Kombucha! What is it you ask? Kombucha generally refers to lightly sweetened, fermented black or green tea drinks, although in this post we are using a recipe to make a coffee kombucha. Kombucha has become more trendy in recent years as more people have become aware of the microbiome’s influence on our health and how probiotics may play a role. As a testament to this, Pepsi recently jumped into the kombucha game by purchasing the popular fermented beverage company Kevita® (see here). In our experience, these drinks usually costs at least $3 so making at home could be a more cost effective way to enjoy kombucha.
Kombucha is produced by fermenting tea using a "symbiotic 'colony' of bacteria and yeast" (SCOBY). Therefore, kombucha is commonly promoted as a functional beverage high in probiotics. There is some research to support this. For example, one study found that kombucha may be beneficial for fighting several pathogenic microorganisms (aka bad bacteria) (1). However, a recent study found that fermentation of tea brews with a SCOBY to make kombucha did not affect the tea’s polyphenol content and free radical fighting capacity (2). Another recent review paper highlighted the fact that many food products contain doses of probiotics that are too low to provide the benefits demonstrated in clinical trials using supplements and fortified products (3). Our conclusion is that there is a lot more research to be done before kombucha can truly be deemed a health promoting drink. For now, I consider an occasional kombucha to be a treat that may have some potential advantages over a typical sugar sweetened drink.
The recipe we tried here was actually an attempt to use up some coffee that we were not very fond of and the result was OK. We added coconut flakes and cinnamon for additional flavor.- the flavor of honey was still present in the end. Although in the future I would likely try stevia drops instead of the coconut flakes. A few other bloggers have found tricks to make the drink even more pleasurable such as doing a second ferment, using a syrup based sugar, and flavored stevia (see here). We also noted that serving the drink chilled with almond milk was pretty good too.
Follow these instructions and/or watch the video to make a batch of your own:
- Brew some coffee. We used 2 cups of whole bean coffee, ground it, and added it to 100 oz of boiled water. We have a large glass jar that can hold this much. In the future I would definitely make a smaller batch. Most sites recommend using ½ a cup of sugar and making 2 quarts.
- Let the coffee chill to room temperature
- Add in your fermentable sugar of choice and anything else you want to add that may impart additional flavor. We used 12 oz of honey, 1 cup of coconut flakes, and 1 TBSP of cinnamon.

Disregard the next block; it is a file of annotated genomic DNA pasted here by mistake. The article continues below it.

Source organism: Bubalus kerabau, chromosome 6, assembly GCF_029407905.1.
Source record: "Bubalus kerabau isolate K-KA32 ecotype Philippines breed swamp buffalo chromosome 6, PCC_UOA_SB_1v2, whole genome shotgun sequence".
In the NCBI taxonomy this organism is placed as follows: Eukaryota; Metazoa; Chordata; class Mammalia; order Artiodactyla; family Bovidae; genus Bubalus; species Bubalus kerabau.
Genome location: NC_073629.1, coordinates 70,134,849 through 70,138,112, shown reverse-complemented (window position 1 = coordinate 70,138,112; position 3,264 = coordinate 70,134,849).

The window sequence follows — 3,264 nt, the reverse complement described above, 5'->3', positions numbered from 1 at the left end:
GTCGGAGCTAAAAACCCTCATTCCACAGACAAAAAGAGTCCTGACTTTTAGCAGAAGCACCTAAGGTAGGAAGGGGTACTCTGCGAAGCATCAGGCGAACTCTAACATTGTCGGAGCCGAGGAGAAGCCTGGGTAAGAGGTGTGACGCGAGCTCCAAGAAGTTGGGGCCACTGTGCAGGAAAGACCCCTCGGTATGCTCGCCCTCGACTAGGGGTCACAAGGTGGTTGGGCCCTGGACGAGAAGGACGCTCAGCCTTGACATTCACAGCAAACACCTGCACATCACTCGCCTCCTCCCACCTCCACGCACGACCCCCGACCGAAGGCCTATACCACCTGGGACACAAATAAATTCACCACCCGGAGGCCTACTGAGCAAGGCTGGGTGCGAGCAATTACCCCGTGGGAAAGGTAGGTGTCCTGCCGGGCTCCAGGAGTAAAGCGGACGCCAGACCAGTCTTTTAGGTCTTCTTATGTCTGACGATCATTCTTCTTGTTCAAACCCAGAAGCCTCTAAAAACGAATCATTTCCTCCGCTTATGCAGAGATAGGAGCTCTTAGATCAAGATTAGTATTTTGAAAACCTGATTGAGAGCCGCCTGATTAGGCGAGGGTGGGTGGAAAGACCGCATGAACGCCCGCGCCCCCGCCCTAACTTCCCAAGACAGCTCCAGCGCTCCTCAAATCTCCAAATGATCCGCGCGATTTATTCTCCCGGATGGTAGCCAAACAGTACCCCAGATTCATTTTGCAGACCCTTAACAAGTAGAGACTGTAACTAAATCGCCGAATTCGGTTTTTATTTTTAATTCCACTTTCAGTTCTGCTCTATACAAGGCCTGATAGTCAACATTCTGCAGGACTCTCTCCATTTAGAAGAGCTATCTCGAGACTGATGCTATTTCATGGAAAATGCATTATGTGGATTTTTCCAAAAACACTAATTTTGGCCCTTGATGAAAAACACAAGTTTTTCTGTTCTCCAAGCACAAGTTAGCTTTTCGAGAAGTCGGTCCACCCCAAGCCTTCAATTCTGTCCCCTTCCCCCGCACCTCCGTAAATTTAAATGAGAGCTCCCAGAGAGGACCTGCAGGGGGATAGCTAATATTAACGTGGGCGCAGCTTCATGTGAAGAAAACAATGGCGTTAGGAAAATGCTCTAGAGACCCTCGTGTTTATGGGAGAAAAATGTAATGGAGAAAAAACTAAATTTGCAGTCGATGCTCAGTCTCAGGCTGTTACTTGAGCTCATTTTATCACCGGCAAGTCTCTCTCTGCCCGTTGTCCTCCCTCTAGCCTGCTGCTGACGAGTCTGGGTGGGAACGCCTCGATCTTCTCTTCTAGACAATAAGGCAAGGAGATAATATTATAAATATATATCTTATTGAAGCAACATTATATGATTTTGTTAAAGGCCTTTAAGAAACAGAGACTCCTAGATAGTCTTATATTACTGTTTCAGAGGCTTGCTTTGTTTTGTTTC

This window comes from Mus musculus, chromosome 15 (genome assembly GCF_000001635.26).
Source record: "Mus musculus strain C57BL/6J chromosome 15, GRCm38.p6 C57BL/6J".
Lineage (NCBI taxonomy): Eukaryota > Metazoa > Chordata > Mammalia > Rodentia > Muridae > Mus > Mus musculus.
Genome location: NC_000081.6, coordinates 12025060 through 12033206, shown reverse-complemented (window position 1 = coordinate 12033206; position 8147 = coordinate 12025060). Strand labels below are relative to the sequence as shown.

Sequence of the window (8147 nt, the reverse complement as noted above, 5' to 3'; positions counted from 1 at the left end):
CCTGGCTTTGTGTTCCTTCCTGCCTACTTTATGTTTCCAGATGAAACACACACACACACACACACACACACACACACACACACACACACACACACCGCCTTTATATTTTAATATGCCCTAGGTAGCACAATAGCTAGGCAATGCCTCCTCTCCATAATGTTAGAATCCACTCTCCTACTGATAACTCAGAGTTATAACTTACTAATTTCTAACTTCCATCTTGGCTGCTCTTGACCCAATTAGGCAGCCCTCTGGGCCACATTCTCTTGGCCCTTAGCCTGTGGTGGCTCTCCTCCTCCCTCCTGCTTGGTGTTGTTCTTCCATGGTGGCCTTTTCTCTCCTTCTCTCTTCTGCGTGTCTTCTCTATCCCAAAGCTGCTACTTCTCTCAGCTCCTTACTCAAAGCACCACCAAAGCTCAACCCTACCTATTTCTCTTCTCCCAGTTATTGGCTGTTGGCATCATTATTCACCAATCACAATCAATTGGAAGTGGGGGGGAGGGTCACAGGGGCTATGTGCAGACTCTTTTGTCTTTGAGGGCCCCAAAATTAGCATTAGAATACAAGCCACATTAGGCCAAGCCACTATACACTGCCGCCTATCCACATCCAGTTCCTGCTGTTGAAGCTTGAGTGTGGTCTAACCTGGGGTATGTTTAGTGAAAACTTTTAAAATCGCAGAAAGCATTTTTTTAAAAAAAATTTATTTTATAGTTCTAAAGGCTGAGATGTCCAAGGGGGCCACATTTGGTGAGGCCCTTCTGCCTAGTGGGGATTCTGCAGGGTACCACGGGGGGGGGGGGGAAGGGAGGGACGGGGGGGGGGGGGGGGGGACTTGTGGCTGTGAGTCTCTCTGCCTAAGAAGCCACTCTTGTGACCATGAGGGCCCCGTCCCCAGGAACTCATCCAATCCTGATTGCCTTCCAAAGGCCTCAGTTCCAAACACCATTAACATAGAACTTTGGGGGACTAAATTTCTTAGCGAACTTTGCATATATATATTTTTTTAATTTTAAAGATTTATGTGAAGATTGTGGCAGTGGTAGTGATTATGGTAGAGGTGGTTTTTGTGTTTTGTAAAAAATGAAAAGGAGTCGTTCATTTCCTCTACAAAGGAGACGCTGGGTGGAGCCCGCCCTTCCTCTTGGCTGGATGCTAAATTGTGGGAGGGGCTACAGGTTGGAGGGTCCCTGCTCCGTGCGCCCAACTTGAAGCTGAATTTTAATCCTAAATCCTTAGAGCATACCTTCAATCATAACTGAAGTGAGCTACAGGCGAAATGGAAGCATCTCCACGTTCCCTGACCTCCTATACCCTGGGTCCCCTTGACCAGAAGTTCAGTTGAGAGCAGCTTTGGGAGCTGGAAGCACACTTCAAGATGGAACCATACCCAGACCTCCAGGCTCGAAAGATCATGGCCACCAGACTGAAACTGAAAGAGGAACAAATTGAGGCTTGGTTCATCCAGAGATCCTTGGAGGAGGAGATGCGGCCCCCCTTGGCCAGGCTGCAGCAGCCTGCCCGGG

- Add your SCOBY* Cover your jar or container with cheesecloth or a coffee filter and a rubber band.
- Ferment. We tried one week, but we did check every couple days for a few reasons: Coffee is more acidic than tea, which is thought to result in faster fermentation time and coffee has more oil than teas so we wanted to frequently check to ensure the ferment didn’t go rancid or develop off tastes.
- Remove the SCOBY, and put the kombucha in the refrigerator to prevent further fermentation. I have seen several people recommend NOT using the SCOBY used to make coffee kombucha to make tea based kombucha. In other words, only reuse it to make more coffee kombucha.
What we would to differently next time: Another blogger mentioned that second ferment is necessary to reduce the tanginess and bitterness of coffee kombucha. As noted above, we would also stick to flavor drops instead of the coconut flakes because it would be cheaper and less work. Lastly, we would make a smaller batch.
If this is your first time making kombucha, you will need to obtain a SCOBY. You could get one from friend if you know someone who makes kombucha, maybe buy from a vendor at a farmer’s market, or purchase one online. I would recommend that you buy from a reputable seller, who tests their SCOBYs. While very rare, there have been documented cases of people getting acute sickness fromkombucha making, so you want to make sure the SCOBY you are using does not contain any pathogenic microorganisms (4).
1. Sreeramulu G, Zhu Y, Knol W. Kombucha fermentation and its antimicrobial activity. Journal of agricultural and food chemistry. 2000;48(6):2589-94.
2. Gramza-Michalowska A, Kulczynski B, Xindi Y, Gumienna M. Research on the effect of culture time on the kombucha tea beverage's antiradical capacity and sensory value. Acta scientiarum polonorum. Technologia alimentaria. 2016;15(4):447-57.
3. Scourboutakos MJ, Franco-Arellano B, Murphy SA, Norsen S, Comelli EM, L'Abbe MR. Mismatch between Probiotic Benefits in Trials versus Food Products. Nutrients. 2017;9(4).
4. Greenwalt CJ, Steinkraus KH, Ledford RA. Kombucha, the fermented tea: microbiology, composition, and claimed health effects. Journal of food protection. 2000;63(7):976-81.